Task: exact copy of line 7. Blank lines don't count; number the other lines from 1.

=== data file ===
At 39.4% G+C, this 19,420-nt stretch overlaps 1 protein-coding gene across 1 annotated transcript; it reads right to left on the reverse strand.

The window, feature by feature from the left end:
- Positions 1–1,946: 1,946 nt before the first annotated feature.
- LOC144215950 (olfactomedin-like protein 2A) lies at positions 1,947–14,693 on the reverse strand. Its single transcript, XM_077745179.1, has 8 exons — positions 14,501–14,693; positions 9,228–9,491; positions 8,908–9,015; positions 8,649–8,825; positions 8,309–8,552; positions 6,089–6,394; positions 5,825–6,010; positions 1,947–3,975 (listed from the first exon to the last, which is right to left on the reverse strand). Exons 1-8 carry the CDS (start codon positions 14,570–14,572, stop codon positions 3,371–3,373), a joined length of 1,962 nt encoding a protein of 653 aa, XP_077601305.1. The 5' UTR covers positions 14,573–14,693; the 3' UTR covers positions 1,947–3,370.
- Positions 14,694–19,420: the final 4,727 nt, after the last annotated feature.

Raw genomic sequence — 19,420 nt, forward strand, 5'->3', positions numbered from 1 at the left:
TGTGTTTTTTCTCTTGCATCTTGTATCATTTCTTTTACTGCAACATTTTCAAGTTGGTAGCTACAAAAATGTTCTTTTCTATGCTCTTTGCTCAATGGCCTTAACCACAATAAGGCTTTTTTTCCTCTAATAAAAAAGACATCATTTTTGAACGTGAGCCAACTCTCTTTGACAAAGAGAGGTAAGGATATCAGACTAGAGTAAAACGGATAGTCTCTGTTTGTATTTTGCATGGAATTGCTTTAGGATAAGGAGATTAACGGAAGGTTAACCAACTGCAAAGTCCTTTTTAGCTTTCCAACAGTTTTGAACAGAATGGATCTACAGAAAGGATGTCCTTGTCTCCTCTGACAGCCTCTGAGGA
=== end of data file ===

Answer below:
TGTGTTTTTTCTCTTGCATCTTGTATCATTTCTTTTACTGCAACATTTTCAAGTTGGTAGCTACAAAAATGTTCTTTTCTATGCTCTTTGCTCAATGGCCTTAACCACAATAAGGCTTTTTTTCCTCTAATAAAAAAGACATCATTTTTGAACGTGAGCCAACTCTCTTTGACAAAGAGAGGTAAGGATATCAGACTAGAGTAAAACGGATAGTCTCTGTTTGTATTTTGCATGGAATTGCTTTAGGATAAGGAGATTAACGGAAGGTTAACCAACTGCAAAGTCCTTTTTAGCTTTCCAACAGTTTTGAACAGAATGGATCTACAGAAAGGATGTCCTTGTCTCCTCTGACAGCCTCTGAGGA